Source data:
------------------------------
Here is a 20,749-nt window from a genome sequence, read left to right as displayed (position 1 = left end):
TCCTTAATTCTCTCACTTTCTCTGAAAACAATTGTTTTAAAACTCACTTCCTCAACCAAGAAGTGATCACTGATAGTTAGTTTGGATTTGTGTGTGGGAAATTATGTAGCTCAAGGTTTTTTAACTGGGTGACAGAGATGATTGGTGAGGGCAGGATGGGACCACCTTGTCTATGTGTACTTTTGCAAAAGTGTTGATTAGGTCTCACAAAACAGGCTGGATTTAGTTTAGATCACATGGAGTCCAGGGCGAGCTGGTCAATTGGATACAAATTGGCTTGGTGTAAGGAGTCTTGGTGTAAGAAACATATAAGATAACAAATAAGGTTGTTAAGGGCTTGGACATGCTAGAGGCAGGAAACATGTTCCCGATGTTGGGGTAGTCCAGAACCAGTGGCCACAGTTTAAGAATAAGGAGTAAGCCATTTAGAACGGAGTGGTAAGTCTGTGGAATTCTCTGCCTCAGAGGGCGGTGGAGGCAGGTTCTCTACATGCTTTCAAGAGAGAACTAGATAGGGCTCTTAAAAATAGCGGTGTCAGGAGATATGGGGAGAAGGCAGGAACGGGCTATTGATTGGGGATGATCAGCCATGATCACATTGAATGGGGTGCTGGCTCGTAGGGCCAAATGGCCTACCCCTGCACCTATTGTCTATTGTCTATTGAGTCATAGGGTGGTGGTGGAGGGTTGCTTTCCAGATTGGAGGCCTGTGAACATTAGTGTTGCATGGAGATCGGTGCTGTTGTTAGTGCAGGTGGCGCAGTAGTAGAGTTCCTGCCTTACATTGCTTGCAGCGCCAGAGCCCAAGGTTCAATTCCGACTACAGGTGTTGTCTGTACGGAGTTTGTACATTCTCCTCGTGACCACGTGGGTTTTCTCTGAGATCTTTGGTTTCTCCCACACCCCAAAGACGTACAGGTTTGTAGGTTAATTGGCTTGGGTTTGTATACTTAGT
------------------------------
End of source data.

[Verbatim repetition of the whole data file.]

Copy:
Here is a 20,749-nt window from a genome sequence, read left to right as displayed (position 1 = left end):
TCCTTAATTCTCTCACTTTCTCTGAAAACAATTGTTTTAAAACTCACTTCCTCAACCAAGAAGTGATCACTGATAGTTAGTTTGGATTTGTGTGTGGGAAATTATGTAGCTCAAGGTTTTTTAACTGGGTGACAGAGATGATTGGTGAGGGCAGGATGGGACCACCTTGTCTATGTGTACTTTTGCAAAAGTGTTGATTAGGTCTCACAAAACAGGCTGGATTTAGTTTAGATCACATGGAGTCCAGGGCGAGCTGGTCAATTGGATACAAATTGGCTTGGTGTAAGGAGTCTTGGTGTAAGAAACATATAAGATAACAAATAAGGTTGTTAAGGGCTTGGACATGCTAGAGGCAGGAAACATGTTCCCGATGTTGGGGTAGTCCAGAACCAGTGGCCACAGTTTAAGAATAAGGAGTAAGCCATTTAGAACGGAGTGGTAAGTCTGTGGAATTCTCTGCCTCAGAGGGCGGTGGAGGCAGGTTCTCTACATGCTTTCAAGAGAGAACTAGATAGGGCTCTTAAAAATAGCGGTGTCAGGAGATATGGGGAGAAGGCAGGAACGGGCTATTGATTGGGGATGATCAGCCATGATCACATTGAATGGGGTGCTGGCTCGTAGGGCCAAATGGCCTACCCCTGCACCTATTGTCTATTGTCTATTGAGTCATAGGGTGGTGGTGGAGGGTTGCTTTCCAGATTGGAGGCCTGTGAACATTAGTGTTGCATGGAGATCGGTGCTGTTGTTAGTGCAGGTGGCGCAGTAGTAGAGTTCCTGCCTTACATTGCTTGCAGCGCCAGAGCCCAAGGTTCAATTCCGACTACAGGTGTTGTCTGTACGGAGTTTGTACATTCTCCTCGTGACCACGTGGGTTTTCTCTGAGATCTTTGGTTTCTCCCACACCCCAAAGACGTACAGGTTTGTAGGTTAATTGGCTTGGGTTTGTATACTTAGT